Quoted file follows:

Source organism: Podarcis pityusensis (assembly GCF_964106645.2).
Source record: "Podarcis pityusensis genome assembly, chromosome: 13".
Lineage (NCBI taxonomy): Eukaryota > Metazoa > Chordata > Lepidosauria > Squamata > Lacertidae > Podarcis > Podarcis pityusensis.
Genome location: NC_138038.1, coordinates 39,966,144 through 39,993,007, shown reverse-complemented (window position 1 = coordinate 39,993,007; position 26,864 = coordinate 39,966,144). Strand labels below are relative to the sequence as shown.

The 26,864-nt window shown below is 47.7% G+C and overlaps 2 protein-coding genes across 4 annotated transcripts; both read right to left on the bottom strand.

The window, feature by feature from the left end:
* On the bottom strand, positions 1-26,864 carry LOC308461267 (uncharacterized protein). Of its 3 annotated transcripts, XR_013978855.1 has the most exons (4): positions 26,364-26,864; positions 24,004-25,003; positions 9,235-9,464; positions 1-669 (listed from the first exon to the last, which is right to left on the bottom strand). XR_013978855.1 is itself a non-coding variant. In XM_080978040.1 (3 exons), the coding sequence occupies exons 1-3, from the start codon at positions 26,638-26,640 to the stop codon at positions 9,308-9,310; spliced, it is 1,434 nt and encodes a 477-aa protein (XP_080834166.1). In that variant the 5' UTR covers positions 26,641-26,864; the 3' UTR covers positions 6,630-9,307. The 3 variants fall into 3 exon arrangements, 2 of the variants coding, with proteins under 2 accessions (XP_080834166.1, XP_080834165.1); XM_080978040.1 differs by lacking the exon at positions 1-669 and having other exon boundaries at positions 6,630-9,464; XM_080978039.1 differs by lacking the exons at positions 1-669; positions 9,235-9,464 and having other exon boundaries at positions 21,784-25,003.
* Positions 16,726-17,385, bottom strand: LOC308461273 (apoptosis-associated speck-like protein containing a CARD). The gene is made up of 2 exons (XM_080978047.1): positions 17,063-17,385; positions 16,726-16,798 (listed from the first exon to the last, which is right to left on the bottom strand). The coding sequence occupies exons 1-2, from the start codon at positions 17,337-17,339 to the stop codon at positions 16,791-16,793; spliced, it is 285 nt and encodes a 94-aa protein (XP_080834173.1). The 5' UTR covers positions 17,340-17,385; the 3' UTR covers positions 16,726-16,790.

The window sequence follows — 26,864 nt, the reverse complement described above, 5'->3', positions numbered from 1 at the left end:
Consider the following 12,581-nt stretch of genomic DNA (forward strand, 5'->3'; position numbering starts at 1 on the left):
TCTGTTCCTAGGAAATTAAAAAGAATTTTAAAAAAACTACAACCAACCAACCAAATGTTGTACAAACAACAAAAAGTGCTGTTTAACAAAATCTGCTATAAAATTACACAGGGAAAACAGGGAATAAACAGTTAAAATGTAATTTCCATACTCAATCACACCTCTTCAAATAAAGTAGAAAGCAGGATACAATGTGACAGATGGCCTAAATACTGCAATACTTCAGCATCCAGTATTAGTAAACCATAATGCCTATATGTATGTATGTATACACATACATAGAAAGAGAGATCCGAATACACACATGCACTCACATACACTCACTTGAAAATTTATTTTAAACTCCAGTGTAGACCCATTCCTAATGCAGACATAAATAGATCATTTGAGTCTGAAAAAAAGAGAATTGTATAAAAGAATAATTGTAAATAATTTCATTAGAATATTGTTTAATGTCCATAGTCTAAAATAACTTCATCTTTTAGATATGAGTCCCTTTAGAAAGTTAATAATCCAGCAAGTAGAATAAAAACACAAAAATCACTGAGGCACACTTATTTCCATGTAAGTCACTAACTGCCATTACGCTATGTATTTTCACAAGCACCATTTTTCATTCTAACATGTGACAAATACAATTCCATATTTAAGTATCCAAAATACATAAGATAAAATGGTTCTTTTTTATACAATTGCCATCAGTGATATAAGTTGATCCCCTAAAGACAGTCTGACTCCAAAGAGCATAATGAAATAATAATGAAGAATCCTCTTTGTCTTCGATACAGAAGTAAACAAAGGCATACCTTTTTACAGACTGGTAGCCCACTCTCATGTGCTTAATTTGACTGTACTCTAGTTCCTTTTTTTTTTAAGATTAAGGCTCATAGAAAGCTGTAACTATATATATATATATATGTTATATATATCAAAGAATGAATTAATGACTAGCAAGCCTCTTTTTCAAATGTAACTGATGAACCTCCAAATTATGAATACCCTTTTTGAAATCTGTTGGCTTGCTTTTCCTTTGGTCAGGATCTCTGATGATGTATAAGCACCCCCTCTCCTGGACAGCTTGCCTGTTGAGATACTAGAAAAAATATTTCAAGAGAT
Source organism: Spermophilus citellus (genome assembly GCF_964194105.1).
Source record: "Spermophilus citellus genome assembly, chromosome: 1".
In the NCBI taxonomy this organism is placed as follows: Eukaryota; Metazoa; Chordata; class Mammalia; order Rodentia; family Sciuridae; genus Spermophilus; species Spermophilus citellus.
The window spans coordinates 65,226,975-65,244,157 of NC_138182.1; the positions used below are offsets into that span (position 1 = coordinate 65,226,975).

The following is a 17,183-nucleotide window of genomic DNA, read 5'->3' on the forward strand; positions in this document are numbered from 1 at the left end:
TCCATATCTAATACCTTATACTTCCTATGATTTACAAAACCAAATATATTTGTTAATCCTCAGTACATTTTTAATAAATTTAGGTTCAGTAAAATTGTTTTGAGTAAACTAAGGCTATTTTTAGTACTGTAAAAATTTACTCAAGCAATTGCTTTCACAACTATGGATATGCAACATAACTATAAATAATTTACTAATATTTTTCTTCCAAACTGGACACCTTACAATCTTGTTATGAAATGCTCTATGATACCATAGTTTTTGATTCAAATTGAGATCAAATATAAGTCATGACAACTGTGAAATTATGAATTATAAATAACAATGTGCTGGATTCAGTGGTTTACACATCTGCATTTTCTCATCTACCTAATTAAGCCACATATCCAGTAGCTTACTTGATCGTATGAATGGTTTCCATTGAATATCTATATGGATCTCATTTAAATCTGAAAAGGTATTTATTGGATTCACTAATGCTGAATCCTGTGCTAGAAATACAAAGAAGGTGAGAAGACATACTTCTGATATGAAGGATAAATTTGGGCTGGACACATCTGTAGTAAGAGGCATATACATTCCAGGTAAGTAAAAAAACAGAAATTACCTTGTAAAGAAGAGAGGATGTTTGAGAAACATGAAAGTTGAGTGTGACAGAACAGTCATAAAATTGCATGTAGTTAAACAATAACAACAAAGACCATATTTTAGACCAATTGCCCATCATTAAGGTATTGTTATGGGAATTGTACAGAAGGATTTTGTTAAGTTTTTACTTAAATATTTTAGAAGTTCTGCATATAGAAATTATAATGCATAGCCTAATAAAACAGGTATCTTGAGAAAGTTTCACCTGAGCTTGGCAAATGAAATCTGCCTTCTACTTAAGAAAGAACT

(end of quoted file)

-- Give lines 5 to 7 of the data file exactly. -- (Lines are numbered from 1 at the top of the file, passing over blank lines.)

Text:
The 26,864-nt window shown below is 47.7% G+C and overlaps 2 protein-coding genes across 4 annotated transcripts; both read right to left on the bottom strand.

The window, feature by feature from the left end:
* On the bottom strand, positions 1-26,864 carry LOC308461267 (uncharacterized protein). Of its 3 annotated transcripts, XR_013978855.1 has the most exons (4): positions 26,364-26,864; positions 24,004-25,003; positions 9,235-9,464; positions 1-669 (listed from the first exon to the last, which is right to left on the bottom strand). XR_013978855.1 is itself a non-coding variant. In XM_080978040.1 (3 exons), the coding sequence occupies exons 1-3, from the start codon at positions 26,638-26,640 to the stop codon at positions 9,308-9,310; spliced, it is 1,434 nt and encodes a 477-aa protein (XP_080834166.1). In that variant the 5' UTR covers positions 26,641-26,864; the 3' UTR covers positions 6,630-9,307. The 3 variants fall into 3 exon arrangements, 2 of the variants coding, with proteins under 2 accessions (XP_080834166.1, XP_080834165.1); XM_080978040.1 differs by lacking the exon at positions 1-669 and having other exon boundaries at positions 6,630-9,464; XM_080978039.1 differs by lacking the exons at positions 1-669; positions 9,235-9,464 and having other exon boundaries at positions 21,784-25,003.